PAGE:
I loaded up my 25-year-old dining room set and hauled it off to a local thrift store the other day. I had advertised it and had a couple of inquiries. One couple stopped by to take a look.
As I say, it has been in my house for years, but it never looked better than it did when I was trying to get rid of it. It was devoid of mail and newspapers, it had been polished and touched up and the chair legs had been tightened so they no longer wobbled. It looked almost good enough to keep.
The couple that came by were Filipino, they told me. As they perused the table and chairs they nodded and spoke in their own language. When the lady looked at the hutch, I discovered that the phrase ‘old fashioned’ sounds the same in English as it does in Filipino. Her husband suggested he might still be interested if I would deliver it to Surrey. No deal.
Now you may ask why I was getting rid of my dining room suite. Apparently, according to people who don’t even live here, my furniture, my carpets and my wall colours are all outdated. I find that so strange, because I think everything is just fine. It’s all perception.
For most men, if they have a comfortable chair and a great view of the TV, we are happy. Any small move or suggested relocation of either one is considered to be “redecorating” by the man of the house.
We’ve seen Martin Crane’s old yellow and green recliner in the TV show Frasier. Patched with duct tape, it was a stark contrast to the chrome and leather furniture his son preferred. Archie Bunker’s chair was the centre of the living room, and in almost every episode Archie was ordering Meathead to get out of his chair.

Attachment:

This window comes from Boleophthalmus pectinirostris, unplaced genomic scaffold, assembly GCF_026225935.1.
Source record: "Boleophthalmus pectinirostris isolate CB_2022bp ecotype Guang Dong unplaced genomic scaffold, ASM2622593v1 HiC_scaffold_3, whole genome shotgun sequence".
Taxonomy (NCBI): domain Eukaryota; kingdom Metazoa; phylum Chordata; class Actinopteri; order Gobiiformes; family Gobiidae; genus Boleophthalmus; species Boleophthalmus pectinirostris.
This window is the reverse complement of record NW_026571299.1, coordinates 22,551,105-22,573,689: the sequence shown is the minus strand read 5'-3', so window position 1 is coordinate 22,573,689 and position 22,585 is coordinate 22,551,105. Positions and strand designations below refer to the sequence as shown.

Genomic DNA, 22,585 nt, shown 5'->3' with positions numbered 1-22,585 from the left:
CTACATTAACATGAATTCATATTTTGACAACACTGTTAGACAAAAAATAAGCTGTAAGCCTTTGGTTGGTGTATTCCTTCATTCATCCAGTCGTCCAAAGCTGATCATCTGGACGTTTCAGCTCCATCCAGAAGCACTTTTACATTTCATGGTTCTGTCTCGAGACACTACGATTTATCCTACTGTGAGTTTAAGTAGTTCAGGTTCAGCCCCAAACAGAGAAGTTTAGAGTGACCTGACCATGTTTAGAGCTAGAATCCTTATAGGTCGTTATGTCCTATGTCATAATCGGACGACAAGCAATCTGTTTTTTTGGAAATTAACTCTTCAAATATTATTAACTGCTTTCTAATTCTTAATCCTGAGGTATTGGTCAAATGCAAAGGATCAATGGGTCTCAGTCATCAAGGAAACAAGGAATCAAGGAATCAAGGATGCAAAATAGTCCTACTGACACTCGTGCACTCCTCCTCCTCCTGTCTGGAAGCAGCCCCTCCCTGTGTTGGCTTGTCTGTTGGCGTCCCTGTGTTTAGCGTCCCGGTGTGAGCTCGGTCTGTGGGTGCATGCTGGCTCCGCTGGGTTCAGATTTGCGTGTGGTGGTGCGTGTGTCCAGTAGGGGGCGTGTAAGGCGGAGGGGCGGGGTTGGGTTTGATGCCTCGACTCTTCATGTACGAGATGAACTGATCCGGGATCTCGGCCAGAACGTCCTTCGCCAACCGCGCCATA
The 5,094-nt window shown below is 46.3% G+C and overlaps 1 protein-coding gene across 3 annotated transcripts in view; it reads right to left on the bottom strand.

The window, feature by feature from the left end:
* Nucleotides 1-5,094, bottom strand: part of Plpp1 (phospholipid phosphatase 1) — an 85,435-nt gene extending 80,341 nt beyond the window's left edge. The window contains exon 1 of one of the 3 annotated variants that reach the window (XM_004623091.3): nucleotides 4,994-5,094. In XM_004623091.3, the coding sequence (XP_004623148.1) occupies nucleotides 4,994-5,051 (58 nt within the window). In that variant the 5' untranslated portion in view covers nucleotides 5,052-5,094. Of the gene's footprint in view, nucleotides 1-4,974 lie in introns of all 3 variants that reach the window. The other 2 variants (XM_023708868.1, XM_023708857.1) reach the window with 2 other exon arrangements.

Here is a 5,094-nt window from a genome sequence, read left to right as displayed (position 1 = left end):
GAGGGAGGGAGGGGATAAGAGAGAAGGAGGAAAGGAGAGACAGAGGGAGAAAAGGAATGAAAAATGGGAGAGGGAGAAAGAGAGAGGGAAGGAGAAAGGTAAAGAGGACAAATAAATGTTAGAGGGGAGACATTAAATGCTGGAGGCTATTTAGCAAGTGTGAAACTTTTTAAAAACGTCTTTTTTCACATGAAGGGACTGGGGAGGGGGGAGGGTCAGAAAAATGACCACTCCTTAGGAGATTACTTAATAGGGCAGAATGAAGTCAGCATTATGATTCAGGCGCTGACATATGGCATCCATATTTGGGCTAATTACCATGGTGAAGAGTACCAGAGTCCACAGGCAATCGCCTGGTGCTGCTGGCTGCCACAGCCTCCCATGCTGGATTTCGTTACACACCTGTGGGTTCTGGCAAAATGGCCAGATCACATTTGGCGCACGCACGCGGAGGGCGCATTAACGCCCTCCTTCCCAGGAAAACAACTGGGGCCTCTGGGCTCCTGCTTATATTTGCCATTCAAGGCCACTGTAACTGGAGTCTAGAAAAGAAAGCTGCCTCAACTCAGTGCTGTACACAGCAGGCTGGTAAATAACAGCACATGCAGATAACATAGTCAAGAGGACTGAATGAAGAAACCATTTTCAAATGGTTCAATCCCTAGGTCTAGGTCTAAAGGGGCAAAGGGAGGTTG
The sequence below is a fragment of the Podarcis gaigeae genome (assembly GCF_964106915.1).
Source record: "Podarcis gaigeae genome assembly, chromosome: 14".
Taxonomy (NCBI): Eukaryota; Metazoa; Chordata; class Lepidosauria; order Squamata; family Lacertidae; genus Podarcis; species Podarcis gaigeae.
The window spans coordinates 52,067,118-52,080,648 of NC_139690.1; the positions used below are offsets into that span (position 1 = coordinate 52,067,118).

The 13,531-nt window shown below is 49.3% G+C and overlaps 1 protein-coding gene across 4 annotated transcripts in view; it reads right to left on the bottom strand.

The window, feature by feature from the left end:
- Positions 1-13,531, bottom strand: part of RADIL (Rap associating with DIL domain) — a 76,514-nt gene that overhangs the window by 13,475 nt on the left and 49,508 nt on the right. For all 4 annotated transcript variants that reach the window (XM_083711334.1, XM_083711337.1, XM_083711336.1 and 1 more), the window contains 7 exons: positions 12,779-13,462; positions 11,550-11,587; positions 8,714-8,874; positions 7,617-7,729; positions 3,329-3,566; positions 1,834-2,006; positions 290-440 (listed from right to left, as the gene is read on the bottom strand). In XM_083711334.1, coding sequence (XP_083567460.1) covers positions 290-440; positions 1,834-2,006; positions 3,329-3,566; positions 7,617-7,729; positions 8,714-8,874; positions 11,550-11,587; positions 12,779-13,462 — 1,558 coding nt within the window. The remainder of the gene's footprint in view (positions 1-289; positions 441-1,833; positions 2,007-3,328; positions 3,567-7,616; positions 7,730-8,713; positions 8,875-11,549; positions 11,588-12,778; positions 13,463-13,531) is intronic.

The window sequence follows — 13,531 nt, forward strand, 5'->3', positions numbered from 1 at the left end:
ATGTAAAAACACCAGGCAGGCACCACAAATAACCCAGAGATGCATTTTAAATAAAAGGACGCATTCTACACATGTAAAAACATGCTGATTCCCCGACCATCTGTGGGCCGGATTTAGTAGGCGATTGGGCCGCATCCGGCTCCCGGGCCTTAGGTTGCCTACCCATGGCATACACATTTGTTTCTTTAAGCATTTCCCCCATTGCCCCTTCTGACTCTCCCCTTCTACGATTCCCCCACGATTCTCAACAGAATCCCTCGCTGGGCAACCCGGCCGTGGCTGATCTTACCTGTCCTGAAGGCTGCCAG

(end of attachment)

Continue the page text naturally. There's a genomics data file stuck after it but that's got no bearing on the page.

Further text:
Both those chairs are now in museums, clearly indicating that we have to address the historical value of furniture before we update anything. Who knows, I may have just given away a bit of Canadiana without taking time to research its pedigree. Some people, however, would call that procrastinating.
As I look around my living room, there are numerous picture of fires and fire halls, tastefully framed and matted, shelves full of Stephen King novels and models of fire trucks or fire chief’s cars. I don’t know how you can update such classic design features such as these. But they all have to come down and be put away while the painting is done and the carpet is replaced. That’s a lot of work.
“Maybe you can do some of that while you’re watching the Super Bowl,” comes a bold suggestion. “What?” I calmly reply. That would clearly be classed as multi-tasking and everyone knows men don’t do that well. There are too many variables that could have led to missing the play of the game.
Sometimes when they don’t think I’m listening, I hear whispers about kitchen cabinets and bathroom tub surrounds. I know this is far from over.
Other days I am presented with paint colour chips, and carpet samples. “Won’t this look great?” As if I’m supposed to imagine an entire room from looking at a tiny square of carpet.
But I’ve learned to just roll with it. A man’s home is his castle, but only until the queen comes home. At least that’s what McGregor says.